Prevailing Wage

The Pennsylvania State Prevailing Wage law requires that all workers on state funded construction projects that exceed $25,000 be paid the State Prevailing Wage.  The Federal Government requires the payment of Prevailing Wages for all Construction Contracts that have federal funding that exceeds $2,000, which includes federal, state and local public works projects. The Federal Davis/Bacon Act was signed into law by President Hebert Hoover in 1931 and amended in 1935 with wage conditions and amended again in 1964 to include the consideration of fringe benefits.

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Prevailing Wage News

Prevailing Wage A Good Deal For All

10/16/2013

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Economist's simplistic prescription would devastate workers: PennLive letters

 

Matthew Rousu, an economist from Susquehana University, recently wrote a commentary in the Patriot-News and PennLive calling for the repeal of Pennsylvania's prevailing wage law. His argument basically boiled down to this: Without prevailing wage, we could pay workers less and therefore construction projects would be cheaper. State or local governments could save money. 

In the strictest since, Mr. Rousu's point is mathematically true. But it is a terrible argument for repealing or weakening our prevailing wage law.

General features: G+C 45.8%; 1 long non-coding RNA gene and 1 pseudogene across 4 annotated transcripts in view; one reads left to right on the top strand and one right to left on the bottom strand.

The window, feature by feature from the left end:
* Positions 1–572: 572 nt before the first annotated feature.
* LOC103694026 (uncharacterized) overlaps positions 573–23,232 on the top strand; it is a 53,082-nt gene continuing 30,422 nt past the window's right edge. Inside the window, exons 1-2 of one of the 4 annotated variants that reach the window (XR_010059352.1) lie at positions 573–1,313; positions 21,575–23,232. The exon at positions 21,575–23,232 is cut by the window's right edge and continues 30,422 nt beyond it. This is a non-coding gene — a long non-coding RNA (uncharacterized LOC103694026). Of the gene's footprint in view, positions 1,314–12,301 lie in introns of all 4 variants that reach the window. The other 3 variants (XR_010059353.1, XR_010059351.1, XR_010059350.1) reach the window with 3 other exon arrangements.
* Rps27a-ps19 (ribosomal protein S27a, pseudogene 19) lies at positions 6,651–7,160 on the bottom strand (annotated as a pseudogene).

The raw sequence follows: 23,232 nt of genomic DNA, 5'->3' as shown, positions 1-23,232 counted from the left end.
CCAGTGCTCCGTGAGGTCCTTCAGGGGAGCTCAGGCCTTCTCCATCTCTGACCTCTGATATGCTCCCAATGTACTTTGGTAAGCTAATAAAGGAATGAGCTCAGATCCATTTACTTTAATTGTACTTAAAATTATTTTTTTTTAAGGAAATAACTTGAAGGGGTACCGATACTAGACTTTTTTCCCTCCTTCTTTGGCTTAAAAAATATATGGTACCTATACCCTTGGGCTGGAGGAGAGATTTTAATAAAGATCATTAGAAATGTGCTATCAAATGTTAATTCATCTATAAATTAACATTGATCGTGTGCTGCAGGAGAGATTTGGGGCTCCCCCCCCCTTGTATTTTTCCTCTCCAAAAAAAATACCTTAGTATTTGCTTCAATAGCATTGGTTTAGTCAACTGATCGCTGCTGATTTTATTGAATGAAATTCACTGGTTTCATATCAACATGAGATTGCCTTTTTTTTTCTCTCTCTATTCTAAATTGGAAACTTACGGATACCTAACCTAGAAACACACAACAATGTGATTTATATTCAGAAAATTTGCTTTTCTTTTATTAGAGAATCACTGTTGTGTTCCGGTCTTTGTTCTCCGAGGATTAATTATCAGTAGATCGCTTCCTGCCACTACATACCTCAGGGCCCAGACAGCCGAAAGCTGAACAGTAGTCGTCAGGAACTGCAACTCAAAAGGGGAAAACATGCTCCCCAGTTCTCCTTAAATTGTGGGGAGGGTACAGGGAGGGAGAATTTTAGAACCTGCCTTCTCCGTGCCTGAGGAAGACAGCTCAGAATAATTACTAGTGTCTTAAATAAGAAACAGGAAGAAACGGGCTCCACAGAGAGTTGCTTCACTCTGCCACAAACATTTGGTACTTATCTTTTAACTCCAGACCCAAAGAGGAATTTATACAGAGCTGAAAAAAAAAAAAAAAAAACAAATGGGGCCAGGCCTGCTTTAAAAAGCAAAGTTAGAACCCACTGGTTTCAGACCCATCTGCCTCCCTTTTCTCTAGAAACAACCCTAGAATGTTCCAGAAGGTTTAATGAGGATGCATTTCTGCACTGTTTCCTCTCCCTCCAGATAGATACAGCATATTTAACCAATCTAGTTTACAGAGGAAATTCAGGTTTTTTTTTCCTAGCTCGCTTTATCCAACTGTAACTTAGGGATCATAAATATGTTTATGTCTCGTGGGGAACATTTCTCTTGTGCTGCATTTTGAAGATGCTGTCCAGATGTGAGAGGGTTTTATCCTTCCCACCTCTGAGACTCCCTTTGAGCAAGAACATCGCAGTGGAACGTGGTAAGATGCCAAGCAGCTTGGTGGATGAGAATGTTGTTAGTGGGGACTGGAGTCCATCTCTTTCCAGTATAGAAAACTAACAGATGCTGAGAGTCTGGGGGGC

Of course we could save money (at least in the short term) by paying workers less. In fact, paying workers anything at all costs more than paying them nothing. So from a purely fiscal perspective, if we paid workers poverty-level wages, we could erect lots and lots of buildings.

The problem with this argument, of course, is that it completely ignores the impact on the workers themselves. In fact, Mr. Rousu explicitly dismisses any legitimate interest workers may have in earning enough to support their families when he says "whatever wage we can pay in which someone will accept the work." In a recession, or a soft economy such as we have now, workers might be forced to accept work at wages below the poverty level. Their lives would be dismal and their families deprived of even the basics of life. But heck, we'd have more cheap buildings.

In my view, Mr. Rousu's decidedly unbalanced perspective is profoundly misguided. Working men and women aren't disposable work-horses whose quality of life is irrelevant to us. They are human beings who are entitled to live decently and support their families. 

Paying a living wage is part of the cost of any project, just as much as the cost of lumber and wiring. A strong prevailing wage law is all that stands between many hard-working Pennsylvanians and poverty. It must be retained.

SEN. DAYLIN LEACH, Delaware and Montgomery Counties


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